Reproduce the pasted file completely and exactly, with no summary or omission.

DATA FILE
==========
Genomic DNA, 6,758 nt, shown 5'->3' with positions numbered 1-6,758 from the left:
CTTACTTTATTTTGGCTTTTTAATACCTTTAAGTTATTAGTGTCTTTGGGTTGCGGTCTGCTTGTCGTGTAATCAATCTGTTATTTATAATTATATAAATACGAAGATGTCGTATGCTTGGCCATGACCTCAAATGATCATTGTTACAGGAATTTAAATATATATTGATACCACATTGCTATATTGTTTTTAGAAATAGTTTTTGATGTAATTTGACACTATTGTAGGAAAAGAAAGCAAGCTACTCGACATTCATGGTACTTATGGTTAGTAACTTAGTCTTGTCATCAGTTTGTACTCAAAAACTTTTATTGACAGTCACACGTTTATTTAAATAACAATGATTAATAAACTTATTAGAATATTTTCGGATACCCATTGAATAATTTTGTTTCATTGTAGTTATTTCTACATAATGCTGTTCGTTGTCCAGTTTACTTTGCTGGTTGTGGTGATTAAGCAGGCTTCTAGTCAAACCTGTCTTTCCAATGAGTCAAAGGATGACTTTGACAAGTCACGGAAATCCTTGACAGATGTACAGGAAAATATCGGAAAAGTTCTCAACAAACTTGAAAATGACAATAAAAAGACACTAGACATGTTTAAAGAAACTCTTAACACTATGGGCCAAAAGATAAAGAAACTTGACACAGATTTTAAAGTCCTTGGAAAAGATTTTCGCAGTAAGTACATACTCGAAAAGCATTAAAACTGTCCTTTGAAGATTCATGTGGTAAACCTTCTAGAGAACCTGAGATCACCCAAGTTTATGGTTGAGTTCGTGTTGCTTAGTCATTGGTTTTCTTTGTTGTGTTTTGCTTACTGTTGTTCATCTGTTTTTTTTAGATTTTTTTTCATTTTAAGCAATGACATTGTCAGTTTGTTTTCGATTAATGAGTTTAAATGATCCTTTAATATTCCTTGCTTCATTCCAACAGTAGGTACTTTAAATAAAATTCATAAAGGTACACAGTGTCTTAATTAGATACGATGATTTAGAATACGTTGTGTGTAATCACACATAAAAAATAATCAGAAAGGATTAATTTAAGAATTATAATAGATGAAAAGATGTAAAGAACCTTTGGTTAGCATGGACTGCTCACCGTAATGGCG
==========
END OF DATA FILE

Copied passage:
Genomic DNA, 6,758 nt, shown 5'->3' with positions numbered 1-6,758 from the left:
CTTACTTTATTTTGGCTTTTTAATACCTTTAAGTTATTAGTGTCTTTGGGTTGCGGTCTGCTTGTCGTGTAATCAATCTGTTATTTATAATTATATAAATACGAAGATGTCGTATGCTTGGCCATGACCTCAAATGATCATTGTTACAGGAATTTAAATATATATTGATACCACATTGCTATATTGTTTTTAGAAATAGTTTTTGATGTAATTTGACACTATTGTAGGAAAAGAAAGCAAGCTACTCGACATTCATGGTACTTATGGTTAGTAACTTAGTCTTGTCATCAGTTTGTACTCAAAAACTTTTATTGACAGTCACACGTTTATTTAAATAACAATGATTAATAAACTTATTAGAATATTTTCGGATACCCATTGAATAATTTTGTTTCATTGTAGTTATTTCTACATAATGCTGTTCGTTGTCCAGTTTACTTTGCTGGTTGTGGTGATTAAGCAGGCTTCTAGTCAAACCTGTCTTTCCAATGAGTCAAAGGATGACTTTGACAAGTCACGGAAATCCTTGACAGATGTACAGGAAAATATCGGAAAAGTTCTCAACAAACTTGAAAATGACAATAAAAAGACACTAGACATGTTTAAAGAAACTCTTAACACTATGGGCCAAAAGATAAAGAAACTTGACACAGATTTTAAAGTCCTTGGAAAAGATTTTCGCAGTAAGTACATACTCGAAAAGCATTAAAACTGTCCTTTGAAGATTCATGTGGTAAACCTTCTAGAGAACCTGAGATCACCCAAGTTTATGGTTGAGTTCGTGTTGCTTAGTCATTGGTTTTCTTTGTTGTGTTTTGCTTACTGTTGTTCATCTGTTTTTTTTAGATTTTTTTTCATTTTAAGCAATGACATTGTCAGTTTGTTTTCGATTAATGAGTTTAAATGATCCTTTAATATTCCTTGCTTCATTCCAACAGTAGGTACTTTAAATAAAATTCATAAAGGTACACAGTGTCTTAATTAGATACGATGATTTAGAATACGTTGTGTGTAATCACACATAAAAAATAATCAGAAAGGATTAATTTAAGAATTATAATAGATGAAAAGATGTAAAGAACCTTTGGTTAGCATGGACTGCTCACCGTAATGGCG